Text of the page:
I don't have any positive way to interpret this. No matter how I spin it, I'm seeing a Play Design process that designs "Constructed" cards with no regard for the reality of all the formats underneath Constructed. They aren't successfully doing it for Standard, they definitely aren't doing it for Modern, and they are all but guaranteed to continue creating massive power level disasters with every subsequent set until this changes. It's possible I'm reading too much into these quotes and the article as a whole. Maybe Play Design has some internal processes that we don't know which clarify these seeming problems. But given the rate of multi-format bans from the last year, including their primary Standard format, I'm leaning towards a much less generous interpretation. As I and others have said, this will have severe, negative consequences for all formats going forward.
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Post by idSurge » 1 year ago

You aren't reading too much into it.

Take what you have there.
Add in several of maros tweets this week.
Add in Sam Blacks comments.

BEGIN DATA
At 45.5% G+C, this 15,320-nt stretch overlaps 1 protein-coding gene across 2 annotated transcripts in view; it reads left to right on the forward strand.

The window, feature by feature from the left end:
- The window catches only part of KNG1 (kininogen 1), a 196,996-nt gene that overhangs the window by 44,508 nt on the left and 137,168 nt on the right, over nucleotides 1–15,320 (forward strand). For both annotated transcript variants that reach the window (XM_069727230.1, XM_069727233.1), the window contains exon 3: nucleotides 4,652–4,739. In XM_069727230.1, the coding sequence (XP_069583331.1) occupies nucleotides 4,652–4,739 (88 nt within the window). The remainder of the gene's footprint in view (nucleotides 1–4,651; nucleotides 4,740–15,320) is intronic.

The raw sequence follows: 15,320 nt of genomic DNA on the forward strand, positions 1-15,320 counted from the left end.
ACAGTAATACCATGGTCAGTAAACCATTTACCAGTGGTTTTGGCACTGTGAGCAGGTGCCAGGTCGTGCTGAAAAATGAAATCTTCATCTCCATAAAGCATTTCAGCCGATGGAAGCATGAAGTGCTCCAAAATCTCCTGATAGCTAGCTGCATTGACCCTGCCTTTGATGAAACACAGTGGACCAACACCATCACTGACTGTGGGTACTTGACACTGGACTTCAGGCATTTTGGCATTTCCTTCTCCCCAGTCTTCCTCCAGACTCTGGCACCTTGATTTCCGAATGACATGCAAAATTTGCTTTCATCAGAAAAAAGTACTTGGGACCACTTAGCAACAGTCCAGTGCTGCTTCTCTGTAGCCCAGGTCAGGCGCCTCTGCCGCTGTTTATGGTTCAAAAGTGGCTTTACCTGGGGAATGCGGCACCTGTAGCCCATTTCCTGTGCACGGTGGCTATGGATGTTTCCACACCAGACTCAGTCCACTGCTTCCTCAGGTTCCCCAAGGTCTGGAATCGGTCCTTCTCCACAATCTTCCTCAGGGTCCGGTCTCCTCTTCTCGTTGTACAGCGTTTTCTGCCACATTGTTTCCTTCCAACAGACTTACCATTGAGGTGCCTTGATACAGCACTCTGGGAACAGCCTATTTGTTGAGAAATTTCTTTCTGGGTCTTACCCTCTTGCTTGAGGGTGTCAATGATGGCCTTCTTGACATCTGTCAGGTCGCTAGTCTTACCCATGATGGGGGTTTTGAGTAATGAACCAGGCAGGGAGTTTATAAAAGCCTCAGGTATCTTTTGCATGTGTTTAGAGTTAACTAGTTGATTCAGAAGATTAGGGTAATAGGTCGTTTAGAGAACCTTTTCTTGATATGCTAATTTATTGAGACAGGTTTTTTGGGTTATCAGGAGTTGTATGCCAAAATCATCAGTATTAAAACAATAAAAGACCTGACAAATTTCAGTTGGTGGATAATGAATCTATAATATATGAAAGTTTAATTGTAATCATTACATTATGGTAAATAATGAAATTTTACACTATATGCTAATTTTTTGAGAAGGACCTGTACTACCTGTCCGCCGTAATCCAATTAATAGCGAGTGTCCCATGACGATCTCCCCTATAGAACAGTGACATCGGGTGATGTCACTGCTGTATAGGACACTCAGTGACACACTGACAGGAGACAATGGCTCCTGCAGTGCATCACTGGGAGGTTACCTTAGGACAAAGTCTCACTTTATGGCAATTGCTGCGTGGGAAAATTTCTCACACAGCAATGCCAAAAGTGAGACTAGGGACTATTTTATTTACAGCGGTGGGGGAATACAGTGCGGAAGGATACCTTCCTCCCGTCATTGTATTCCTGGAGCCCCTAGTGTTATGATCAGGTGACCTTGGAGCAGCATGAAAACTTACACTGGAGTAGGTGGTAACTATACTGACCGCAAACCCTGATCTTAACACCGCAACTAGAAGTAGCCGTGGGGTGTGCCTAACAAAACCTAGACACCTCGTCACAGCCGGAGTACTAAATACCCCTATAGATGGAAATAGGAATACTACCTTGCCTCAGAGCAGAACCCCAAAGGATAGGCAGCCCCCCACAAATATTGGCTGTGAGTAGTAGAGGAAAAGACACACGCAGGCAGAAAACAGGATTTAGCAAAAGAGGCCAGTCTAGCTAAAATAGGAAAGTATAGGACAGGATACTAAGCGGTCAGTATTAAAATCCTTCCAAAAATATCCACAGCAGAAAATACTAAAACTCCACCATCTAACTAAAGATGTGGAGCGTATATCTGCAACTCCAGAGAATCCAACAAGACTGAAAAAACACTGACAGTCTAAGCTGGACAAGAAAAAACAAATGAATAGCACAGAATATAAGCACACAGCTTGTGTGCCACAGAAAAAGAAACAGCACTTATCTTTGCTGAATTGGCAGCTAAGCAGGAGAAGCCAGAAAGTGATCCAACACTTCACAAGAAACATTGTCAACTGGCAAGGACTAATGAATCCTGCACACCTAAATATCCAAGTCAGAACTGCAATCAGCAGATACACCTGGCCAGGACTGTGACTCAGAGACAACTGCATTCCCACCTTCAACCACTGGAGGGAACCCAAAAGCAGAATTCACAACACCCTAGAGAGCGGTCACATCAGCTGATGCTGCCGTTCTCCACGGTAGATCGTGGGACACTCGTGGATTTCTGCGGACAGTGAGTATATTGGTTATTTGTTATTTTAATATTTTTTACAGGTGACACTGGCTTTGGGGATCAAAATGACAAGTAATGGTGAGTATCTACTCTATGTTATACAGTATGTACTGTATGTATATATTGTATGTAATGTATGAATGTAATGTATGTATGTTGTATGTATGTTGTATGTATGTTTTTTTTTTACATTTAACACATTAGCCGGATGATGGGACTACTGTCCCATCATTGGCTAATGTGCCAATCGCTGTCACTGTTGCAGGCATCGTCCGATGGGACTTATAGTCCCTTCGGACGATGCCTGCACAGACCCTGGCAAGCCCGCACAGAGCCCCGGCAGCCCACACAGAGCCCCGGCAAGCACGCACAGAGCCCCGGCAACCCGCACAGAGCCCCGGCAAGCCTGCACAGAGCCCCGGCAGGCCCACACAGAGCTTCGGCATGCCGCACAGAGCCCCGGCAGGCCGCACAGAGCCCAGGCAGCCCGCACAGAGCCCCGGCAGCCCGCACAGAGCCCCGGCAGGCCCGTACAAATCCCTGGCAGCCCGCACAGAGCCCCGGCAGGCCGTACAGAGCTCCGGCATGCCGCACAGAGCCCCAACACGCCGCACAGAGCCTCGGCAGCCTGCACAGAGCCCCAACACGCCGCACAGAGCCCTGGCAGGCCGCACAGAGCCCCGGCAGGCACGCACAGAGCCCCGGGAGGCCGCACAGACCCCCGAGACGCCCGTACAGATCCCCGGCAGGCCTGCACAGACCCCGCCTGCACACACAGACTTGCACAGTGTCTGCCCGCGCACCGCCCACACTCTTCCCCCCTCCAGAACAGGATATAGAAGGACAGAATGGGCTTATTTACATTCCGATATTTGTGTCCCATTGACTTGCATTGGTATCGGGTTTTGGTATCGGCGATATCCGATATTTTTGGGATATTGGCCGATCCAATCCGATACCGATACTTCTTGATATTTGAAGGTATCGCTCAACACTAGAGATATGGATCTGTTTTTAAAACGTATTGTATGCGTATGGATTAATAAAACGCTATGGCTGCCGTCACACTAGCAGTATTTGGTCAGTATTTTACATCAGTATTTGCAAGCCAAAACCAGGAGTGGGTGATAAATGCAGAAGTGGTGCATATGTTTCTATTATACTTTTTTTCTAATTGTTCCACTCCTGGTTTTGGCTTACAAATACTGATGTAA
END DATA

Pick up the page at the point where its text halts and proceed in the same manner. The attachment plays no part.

Put it all together. Your an intelligent and analytical person.

You know, just as some of us do, they are utterly failing vast segments of the player base.
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Post by Albegas » 1 year ago

I hope this is my last rant that I make for some time. For years, we were plagued by WotC's mistakes. We truly seem to now be plagued by their decisions. I really wish there was a platform where we could truly talk to MaRo about this, because he chooses to discuss on a platform where dissent can be disregarded as mindless ranting, and I have never felt so compelled to challenge him as I do today.

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Post by idSurge » 1 year ago

Hit him on his blog.
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Post by WizardMN » 1 year ago

Albegas wrote:
1 year ago